In verse 1 Corinthians 15:28, what does it mean that “then” the Son will be made subject to the Father? Isn’t it plain, from things Jesus has said, that Jesus was always subject to the Father?
Christ reigns from the time of his resurrection until he subjugates every enemy at the end. Paul is drawing upon imagery taken from Psalm 110:1
The LORD says to my Lord:
“Sit at my right hand until I make your enemies a footstool for your feet.” Psalm 110:1
In Psalm 110:1 the messianic figure (Christ) reigns passively while God crushes the enemies. God is the agent and source of power, and Christ is the one to whom all things are subjected.
Paul explains why death is to be conquered by saying “God has subjected all things under His feet.” The subject “He sets” from 15:25 shifts from Christ to God, “he subjected,” because Paul understands God to be the one who raises the dead. Therefore, God is the one who defeats this last foe.
Paul is summing up his argument in 15:28. The powers had rebelled against God; the Son subjects himself to God in obedience. “But when he [God] subjects all things [through the raising of the dead] to him [Christ], the Son himself will become subject [God as agent] to the one [God] who subjected all things to him [Christ].
This denotes submission to the Father. It is “the Son” who prays to his Father. Remember “Not my will but yours be done” (Mark 14:36/Matthew 26:10). The title refers to the subjection of His will to God’s will and does not imply inferiority of His person.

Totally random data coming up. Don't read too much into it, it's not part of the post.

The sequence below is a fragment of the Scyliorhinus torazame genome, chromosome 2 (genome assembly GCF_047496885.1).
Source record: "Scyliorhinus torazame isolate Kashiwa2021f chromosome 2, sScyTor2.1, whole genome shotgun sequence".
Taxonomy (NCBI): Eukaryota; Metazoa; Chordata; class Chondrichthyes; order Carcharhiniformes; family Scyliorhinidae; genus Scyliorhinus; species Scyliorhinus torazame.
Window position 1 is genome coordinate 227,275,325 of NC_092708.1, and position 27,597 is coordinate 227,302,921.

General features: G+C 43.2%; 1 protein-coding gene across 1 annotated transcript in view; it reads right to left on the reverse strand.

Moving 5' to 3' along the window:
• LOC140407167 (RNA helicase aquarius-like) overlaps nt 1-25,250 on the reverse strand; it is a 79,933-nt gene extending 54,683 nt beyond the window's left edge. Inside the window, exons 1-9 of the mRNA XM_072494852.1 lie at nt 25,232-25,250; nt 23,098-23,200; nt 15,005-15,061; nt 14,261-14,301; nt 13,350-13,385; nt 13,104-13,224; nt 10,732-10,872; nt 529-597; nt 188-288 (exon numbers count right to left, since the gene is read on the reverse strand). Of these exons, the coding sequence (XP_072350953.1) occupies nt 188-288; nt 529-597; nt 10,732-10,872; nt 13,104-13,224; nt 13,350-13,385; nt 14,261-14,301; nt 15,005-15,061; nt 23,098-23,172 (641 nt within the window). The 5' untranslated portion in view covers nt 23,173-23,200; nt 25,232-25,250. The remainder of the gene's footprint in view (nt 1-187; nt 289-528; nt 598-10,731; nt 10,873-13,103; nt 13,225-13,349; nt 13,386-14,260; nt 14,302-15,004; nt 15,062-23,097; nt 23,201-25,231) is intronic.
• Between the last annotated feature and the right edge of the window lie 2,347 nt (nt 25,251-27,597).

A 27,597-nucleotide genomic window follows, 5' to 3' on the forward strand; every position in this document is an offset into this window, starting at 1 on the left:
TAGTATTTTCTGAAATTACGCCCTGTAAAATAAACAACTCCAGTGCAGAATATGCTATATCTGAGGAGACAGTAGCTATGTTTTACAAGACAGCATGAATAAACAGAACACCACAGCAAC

John Calvin (a great Theologian by the way that I am studying about in school ), comments, “Of course we acknowledge that God is the Ruler, but His rule is actualized in the man Christ. But Christ will then hand back the Kingdom which He has received, so that we may cleave completely to God.”
The Second Coming of Christ or Parousia is the return of Jesus Christ from Heaven to Earth as expected in most Christian eschatology. The anticipated event is predicted in biblical Messianic prophecy. These prophecies include the general resurrection of the dead, the last judgment of the living and the dead, and the full establishment of the Kingdom of God on earth (also called the Reign of God), including the Messianic Age.
Christian eschatology is concerned with death, an intermediate state, Heaven, hell, the return of Jesus, the resurrection of the dead, a rapture, a great tribulation, the Millennium, end of the world, the last judgment, a new heaven and a new earth, and the ultimate consummation of all of God’s purposes. The second coming of Christ is the central event in Christian eschatology.
We have touched on eschatology briefly in Bible Study. Maybe I could dedicate a Bible Study for everyone to learn about this in greater detail. It is an area in Christian Theology that is fascinating and could be broken down into bite size pieces I think ! I’ll present this idea in Bible Study on Wednesday.
What is your understanding of the idea that when everything is put under the Son, God will be “all in all.”?
The affirmation “God will be all things in all” refers to “the unchallenged reign of God alone.” It applies to the pacification and redemption of the created order and is similar to saying that God is over all.
Scriptures to support Paul’s reasoning:
whose are the fathers, and from whom is the Christ according to the flesh, who is over all, God blessed forever. Amen.
For from Him and through Him and to Him are all things. To Him be the glory forever. Amen.
1 Corinthians 8:6
yet for us there is but one God, the Father, from whom are all things and we exist for Him; and one Lord, Jesus Christ, by whom are all things, and we exist through Him.
So in summary, this means that in the Parousia, humans will no longer be subject to the destructibe forces of the powers. Therefore, whoever denies the resurrection of the ead basically denies God’s power over death and that God will reign over all things unchallenged.